Why Do Thai Crime News Sound Like Police Reports?

In a recent panel discussion on Thai media at the Foreign Correspondent Club of Thailand (FCCT), a Western journalist turned to me and asked, "why do Thai crime news sound like police reports anyway?"

It′s a good question. For those unfamiliar with Thai newspapers, a typical news article – especially one about crime – begins by stating which police officer at which police station received what news, followed by which officers (complete with lengthy police titles) went to inspect the site and what their initial conclusions were.

Here′s an example of a crime news piece from a page of Khaosod newspaper:


เมื่อเวลา 02.00 น. วันที่ 10 เม.ย. ผู้สื่อข่าว ข่าวสด รายงานว่า ร.ต.ท.สมจิต บุญตาม ร้อยเวรสถานีตำรวจภูธรสามกระทาย ได้รับแจ้งอุบัติเหตุบนถนนเพชรเกษม ขาล่องใต้ หลักกิโลเมตรที่ 289-290 ต.สามกระทาย อ.กุยบุรี จ.ประจวบคีรีขันธ์ มีผู้ได้รับบาดเจ็บและเสียชีวิต จึงรุดไปที่เกิดเหตุ

(On 02.00 am. of 10th April, a Khaosod correspondent reported that Pol. Lt. Somjit Boontaam, officer in charge of Saam Kratai Provincial Police Station, had received a report about accident on the southbound Petkasem Road, km. mark 289-290, Saam Kratai Subdistrict, Gui Buri District, Prachuabkirikan Province, killing and wounding a number of victims. [The police] then hurried to investigate the scene.)

Some readers would have thought they were reading a memo in a police station. Well, in a way, that′s an accurate description because crime news in Thai newspapers pages are police reports.

Unlike many Western media outlets, mainstream Thai newspapers normally do not have regional "bureaus." Instead, they rely on "regional reporters" contracted to provide news in the areas they are assigned to.

Regional reporters are highly independent. They seek out news (crimes, accidents, and other happenings), race to the crime scene, and file reports back to the news rooms in Bangkok on their own. They also keep close contacts with local police to get timely information and access to the scenes of the incidents.

This is where the line starts to blur. A senior editor at Khaosod said that sometimes regional reporters simply kick back and copy information from the local police without doing extensive field work like interviewing the witnesses or victims.

Another journalist at Khaosod said regional reporters prefer copying police reports to save money and time; many of these reporters are paid per piece and write several news items per day, often for a range of different news outlets. 

"Of course, the ideal method is inspecting the site yourself, talking to the victims, to the witnesses, to the rescue teams, before checking with police reports to fill in important information later," the journalist said. "But would you do all that for [a small amount of money]?"

Some journalists familiar with the process also said that some police officers like to see their names printed in the media, which is why they provide their names and ranks along with necessary details of the incident.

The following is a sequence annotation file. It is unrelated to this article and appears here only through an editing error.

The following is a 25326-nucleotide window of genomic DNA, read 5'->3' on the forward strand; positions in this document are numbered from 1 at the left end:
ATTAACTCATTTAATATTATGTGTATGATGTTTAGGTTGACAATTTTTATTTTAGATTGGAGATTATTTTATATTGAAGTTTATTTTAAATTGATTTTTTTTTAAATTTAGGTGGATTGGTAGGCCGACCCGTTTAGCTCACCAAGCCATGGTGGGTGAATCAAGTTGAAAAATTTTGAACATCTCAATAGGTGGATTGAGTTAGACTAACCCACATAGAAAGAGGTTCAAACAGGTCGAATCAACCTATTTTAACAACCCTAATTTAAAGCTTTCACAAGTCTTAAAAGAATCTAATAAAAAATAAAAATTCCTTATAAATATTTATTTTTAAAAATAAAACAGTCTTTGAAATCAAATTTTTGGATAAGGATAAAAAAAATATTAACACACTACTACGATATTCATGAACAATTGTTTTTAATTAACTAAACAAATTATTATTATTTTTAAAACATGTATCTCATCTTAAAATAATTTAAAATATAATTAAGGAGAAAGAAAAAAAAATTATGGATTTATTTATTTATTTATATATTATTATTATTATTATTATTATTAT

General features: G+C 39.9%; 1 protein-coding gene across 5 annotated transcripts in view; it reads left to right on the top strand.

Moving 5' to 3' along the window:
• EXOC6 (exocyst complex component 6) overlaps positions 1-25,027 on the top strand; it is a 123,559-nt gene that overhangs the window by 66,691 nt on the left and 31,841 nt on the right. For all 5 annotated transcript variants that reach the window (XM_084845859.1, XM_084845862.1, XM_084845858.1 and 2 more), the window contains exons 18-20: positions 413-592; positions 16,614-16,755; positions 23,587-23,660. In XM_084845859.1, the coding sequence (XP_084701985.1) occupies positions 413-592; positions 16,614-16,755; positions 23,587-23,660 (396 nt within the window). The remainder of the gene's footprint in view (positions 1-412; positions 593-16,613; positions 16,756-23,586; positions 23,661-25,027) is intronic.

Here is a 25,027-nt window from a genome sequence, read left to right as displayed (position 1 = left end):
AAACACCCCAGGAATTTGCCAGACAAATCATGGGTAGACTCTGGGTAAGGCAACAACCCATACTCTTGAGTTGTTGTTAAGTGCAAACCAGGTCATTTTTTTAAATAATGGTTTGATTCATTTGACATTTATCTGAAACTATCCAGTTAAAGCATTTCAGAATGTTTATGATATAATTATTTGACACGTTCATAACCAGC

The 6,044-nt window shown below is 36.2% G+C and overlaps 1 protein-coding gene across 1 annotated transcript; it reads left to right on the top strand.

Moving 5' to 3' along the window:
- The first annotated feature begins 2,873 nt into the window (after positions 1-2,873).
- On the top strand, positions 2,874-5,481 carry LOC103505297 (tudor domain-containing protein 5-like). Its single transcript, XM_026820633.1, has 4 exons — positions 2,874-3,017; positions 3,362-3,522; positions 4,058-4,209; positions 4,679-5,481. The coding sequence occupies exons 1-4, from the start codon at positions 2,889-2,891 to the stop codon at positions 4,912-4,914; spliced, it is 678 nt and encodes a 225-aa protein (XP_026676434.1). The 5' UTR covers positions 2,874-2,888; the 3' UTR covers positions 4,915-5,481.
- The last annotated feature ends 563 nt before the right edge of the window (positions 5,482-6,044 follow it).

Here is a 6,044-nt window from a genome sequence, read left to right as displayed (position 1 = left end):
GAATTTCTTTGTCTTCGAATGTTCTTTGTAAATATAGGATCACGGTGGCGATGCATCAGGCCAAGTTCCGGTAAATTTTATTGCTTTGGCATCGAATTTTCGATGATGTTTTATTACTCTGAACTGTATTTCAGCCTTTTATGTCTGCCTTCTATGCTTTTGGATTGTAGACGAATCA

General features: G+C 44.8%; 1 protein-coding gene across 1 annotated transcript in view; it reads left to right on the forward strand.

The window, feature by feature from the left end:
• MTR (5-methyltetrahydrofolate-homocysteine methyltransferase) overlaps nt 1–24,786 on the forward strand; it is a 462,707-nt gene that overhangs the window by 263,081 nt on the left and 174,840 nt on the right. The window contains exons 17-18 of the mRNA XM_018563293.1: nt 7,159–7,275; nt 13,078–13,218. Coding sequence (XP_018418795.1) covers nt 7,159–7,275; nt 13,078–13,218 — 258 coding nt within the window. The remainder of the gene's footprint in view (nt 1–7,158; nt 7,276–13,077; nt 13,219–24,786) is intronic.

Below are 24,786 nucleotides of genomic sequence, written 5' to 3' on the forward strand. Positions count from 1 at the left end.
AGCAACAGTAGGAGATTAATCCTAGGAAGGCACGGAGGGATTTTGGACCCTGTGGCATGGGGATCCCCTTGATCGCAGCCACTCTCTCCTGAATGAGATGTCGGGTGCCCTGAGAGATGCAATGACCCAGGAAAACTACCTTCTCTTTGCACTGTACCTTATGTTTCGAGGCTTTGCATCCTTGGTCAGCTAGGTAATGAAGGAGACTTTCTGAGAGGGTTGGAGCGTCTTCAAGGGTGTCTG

Hence, the dizzying arrays of names like this news:

ผู้สื่อข่าว "ข่าวสด" รายงานว่า ที่สำนักงานกองบัญชาการตำรวจภูธรภาค 4 พล.ต.ท.กวี สุภานันท์ ผบช.ภ.4  พบ.ต.ต.ศักดา เตชะเกรียงไกร รอง ผบช.ภ.4 พล.ต.ต.จตุพล ปานรักษา รอง ผบช.ภ.4 พล.ต.ต.ชำนาญ เครือบัว ผบก.สส.ภ.4 พ.ต.อ.เนติพงศ์ ธาตุทำเล รอง ผบก.สส.ภ.4  พ.ต.อ.ยรรยง เวชโอสถ รอง ผบก.ภ.จว.หนองคาย พ.ต.อ.อนุวัฒน์ สุวรรณภูมิ ผกก.สส.ภ.จว.นครพนม พ.ต.อ.สมนึก มิควาฬ ผกก.สภ.เมืองนครพนม เจ้าหน้าที่ตำรวจสืบสวน บก.น.2 เจ้าหน้าที่ตำรวจ ภ.จว.นครพนม 

และ นายรังสรรค์ อยู่สุข ผู้จัดการสำนักงานเขตสกลนคร ธนาคารกรุงไทย และ นายสุทธิพงษ์ บุญปรก ผู้จัดการธนาคารกรุงไทย จำกัด (มหาชน) สาขานครพนม ร่วมกันแถลงข่าวจับกุมผู้ต้องหาร่วมกันลักเงินธนาคารกรุงไทย สาขา นครพนม มากกว่า 10 ล้านบาท

("Khaosod" correspondent reported that at the Command Center of Province 4 Police, Pol.Lt.Gen. Kawee Supanan, along with Pol.Sen.Maj Sakda Techakriangkrai, Pol.Maj.Gen. Jatopol Parnraksa, Pol.Maj.Gen. Chamnarn Kruebua, Pol.Col. Netipong Tarttumle, Pol.Gen. Yanyong Veccha-osod, Pol.Gen.Anuwat Suphannabhumi, Pol.Gen. Somneuk Mikwan,

And Mr. Rangsan Yoosuk, manager of Krung Thai Bank′s Sakol Nakorn branch, with Mr. Sutthipong Boonprok, manager of Krung Thai Bank′s Nakonpanom branch, attend the press conference to announce arrest of suspects who stole 10 million baht in cash from Krung Thai Bank′s Nakonpanom branch)

Are these habits hard to change? Yes, according to many Thai journalists who say the practice has been in place for decades.

The reliance on police reports does have its benefits, however.

In the intial hours after a crime has been reported, details can be murky. It is therefore sometimes beneficial for journalists to limit the scope of their articles to what police have reported, rather than reporting speculations that later turn out to be unsubstantiated. 

Nonetheless, one cannot be too careful. Relying solely on police narratives can transform newspapers into de facto mouthpieces for the police, who are known to make mistakes.


Take this example: in February this year a Scottish woman reported she had been raped in Nakorn Srithammarart, but a senior police official insisted the crime did not happen and threatened to sue her for false complaint.

A major Thai newspaper ran the story on frontpage with a headline sympathetic to the police′s version of the event. Khaosod refrained from doing so, which paid off. On the next day, a suspect was arrested and confessed to raping the woman.

"At the end of the day, it all comes down to basic journalist principles," a senior editor at Khaosod said. "You have to be aware what is fact and what is police speculation."